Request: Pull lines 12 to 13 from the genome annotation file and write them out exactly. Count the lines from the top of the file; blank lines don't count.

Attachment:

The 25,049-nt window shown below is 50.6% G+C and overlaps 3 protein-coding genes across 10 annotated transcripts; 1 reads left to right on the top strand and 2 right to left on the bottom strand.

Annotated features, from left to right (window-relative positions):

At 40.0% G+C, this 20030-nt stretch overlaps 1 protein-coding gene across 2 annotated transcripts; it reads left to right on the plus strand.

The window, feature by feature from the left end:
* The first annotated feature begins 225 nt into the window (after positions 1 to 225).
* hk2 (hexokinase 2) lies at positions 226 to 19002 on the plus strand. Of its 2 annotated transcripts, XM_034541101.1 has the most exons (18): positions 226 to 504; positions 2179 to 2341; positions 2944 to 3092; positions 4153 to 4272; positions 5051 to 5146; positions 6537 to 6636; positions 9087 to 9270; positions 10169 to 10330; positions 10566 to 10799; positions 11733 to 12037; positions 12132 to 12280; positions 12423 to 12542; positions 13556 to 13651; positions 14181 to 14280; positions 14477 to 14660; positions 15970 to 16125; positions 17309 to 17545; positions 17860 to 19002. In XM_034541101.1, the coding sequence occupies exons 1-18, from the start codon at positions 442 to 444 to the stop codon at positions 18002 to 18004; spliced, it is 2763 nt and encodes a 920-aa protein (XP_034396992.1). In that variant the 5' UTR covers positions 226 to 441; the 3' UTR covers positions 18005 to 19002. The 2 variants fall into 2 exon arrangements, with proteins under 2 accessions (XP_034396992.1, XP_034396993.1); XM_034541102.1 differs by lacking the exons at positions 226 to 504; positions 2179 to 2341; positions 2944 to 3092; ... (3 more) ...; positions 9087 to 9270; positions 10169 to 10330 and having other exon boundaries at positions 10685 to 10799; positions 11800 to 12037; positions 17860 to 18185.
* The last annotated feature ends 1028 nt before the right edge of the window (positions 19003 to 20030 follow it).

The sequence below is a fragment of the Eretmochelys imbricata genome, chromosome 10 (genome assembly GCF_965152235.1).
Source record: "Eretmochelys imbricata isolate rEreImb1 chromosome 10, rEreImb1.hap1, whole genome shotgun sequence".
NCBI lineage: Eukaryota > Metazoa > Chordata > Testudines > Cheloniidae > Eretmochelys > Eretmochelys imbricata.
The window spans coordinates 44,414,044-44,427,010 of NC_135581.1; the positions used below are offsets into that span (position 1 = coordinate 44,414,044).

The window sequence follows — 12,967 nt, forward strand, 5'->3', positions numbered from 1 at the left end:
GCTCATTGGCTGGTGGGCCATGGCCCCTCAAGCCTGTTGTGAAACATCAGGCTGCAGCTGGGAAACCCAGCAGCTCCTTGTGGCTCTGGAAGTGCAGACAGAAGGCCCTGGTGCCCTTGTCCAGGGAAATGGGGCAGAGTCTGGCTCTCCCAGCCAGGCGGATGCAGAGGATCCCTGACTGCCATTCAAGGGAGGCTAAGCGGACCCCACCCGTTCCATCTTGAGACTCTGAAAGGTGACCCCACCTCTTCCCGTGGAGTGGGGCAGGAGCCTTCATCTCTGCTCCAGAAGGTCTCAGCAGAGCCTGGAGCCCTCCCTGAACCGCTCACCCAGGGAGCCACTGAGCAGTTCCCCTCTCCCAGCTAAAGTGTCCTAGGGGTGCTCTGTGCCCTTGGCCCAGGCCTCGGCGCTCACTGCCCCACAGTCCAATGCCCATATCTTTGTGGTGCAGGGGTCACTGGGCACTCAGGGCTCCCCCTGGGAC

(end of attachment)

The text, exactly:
The window sequence follows — 12,967 nt, forward strand, 5'->3', positions numbered from 1 at the left end:
GCTCATTGGCTGGTGGGCCATGGCCCCTCAAGCCTGTTGTGAAACATCAGGCTGCAGCTGGGAAACCCAGCAGCTCCTTGTGGCTCTGGAAGTGCAGACAGAAGGCCCTGGTGCCCTTGTCCAGGGAAATGGGGCAGAGTCTGGCTCTCCCAGCCAGGCGGATGCAGAGGATCCCTGACTGCCATTCAAGGGAGGCTAAGCGGACCCCACCCGTTCCATCTTGAGACTCTGAAAGGTGACCCCACCTCTTCCCGTGGAGTGGGGCAGGAGCCTTCATCTCTGCTCCAGAAGGTCTCAGCAGAGCCTGGAGCCCTCCCTGAACCGCTCACCCAGGGAGCCACTGAGCAGTTCCCCTCTCCCAGCTAAAGTGTCCTAGGGGTGCTCTGTGCCCTTGGCCCAGGCCTCGGCGCTCACTGCCCCACAGTCCAATGCCCATATCTTTGTGGTGCAGGGGTCACTGGGCACTCAGGGCTCCCCCTGGGAC